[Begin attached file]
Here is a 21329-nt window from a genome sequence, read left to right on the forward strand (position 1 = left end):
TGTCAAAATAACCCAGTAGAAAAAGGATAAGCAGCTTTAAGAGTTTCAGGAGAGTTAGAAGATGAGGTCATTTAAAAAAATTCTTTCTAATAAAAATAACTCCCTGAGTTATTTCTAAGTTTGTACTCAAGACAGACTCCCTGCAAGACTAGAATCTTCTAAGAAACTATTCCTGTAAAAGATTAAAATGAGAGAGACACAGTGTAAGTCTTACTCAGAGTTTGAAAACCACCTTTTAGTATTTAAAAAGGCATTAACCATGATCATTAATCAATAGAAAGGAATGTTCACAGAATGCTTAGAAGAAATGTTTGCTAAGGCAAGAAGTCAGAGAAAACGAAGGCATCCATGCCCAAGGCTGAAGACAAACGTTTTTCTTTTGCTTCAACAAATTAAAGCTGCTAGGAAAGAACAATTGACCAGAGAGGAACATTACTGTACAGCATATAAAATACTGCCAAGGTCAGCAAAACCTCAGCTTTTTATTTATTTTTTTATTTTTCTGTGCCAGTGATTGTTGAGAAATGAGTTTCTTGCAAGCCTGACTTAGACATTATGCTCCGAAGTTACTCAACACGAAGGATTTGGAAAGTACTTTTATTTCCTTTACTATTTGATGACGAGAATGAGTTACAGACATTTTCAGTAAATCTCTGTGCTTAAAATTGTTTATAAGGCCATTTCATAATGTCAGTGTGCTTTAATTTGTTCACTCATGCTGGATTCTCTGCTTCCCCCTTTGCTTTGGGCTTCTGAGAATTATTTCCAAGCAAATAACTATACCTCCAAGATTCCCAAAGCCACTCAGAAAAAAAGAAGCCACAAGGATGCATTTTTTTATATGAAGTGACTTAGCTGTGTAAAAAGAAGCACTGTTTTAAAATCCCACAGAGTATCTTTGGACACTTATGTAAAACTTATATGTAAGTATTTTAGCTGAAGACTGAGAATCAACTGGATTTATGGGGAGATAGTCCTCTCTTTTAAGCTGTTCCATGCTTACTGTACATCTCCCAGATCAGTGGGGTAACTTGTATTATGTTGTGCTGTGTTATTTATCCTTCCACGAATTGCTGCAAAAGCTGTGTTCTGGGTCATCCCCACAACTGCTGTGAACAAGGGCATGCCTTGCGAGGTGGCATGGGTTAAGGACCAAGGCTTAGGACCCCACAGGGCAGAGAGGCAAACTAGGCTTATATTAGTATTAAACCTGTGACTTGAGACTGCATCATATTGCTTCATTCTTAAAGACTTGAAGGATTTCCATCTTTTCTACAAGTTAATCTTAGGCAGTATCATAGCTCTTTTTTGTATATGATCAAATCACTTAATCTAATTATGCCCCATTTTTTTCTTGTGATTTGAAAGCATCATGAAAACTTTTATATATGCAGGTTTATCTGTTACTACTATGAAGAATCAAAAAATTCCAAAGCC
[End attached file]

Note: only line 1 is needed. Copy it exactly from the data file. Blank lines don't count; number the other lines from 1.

Here is a 21329-nt window from a genome sequence, read left to right on the forward strand (position 1 = left end):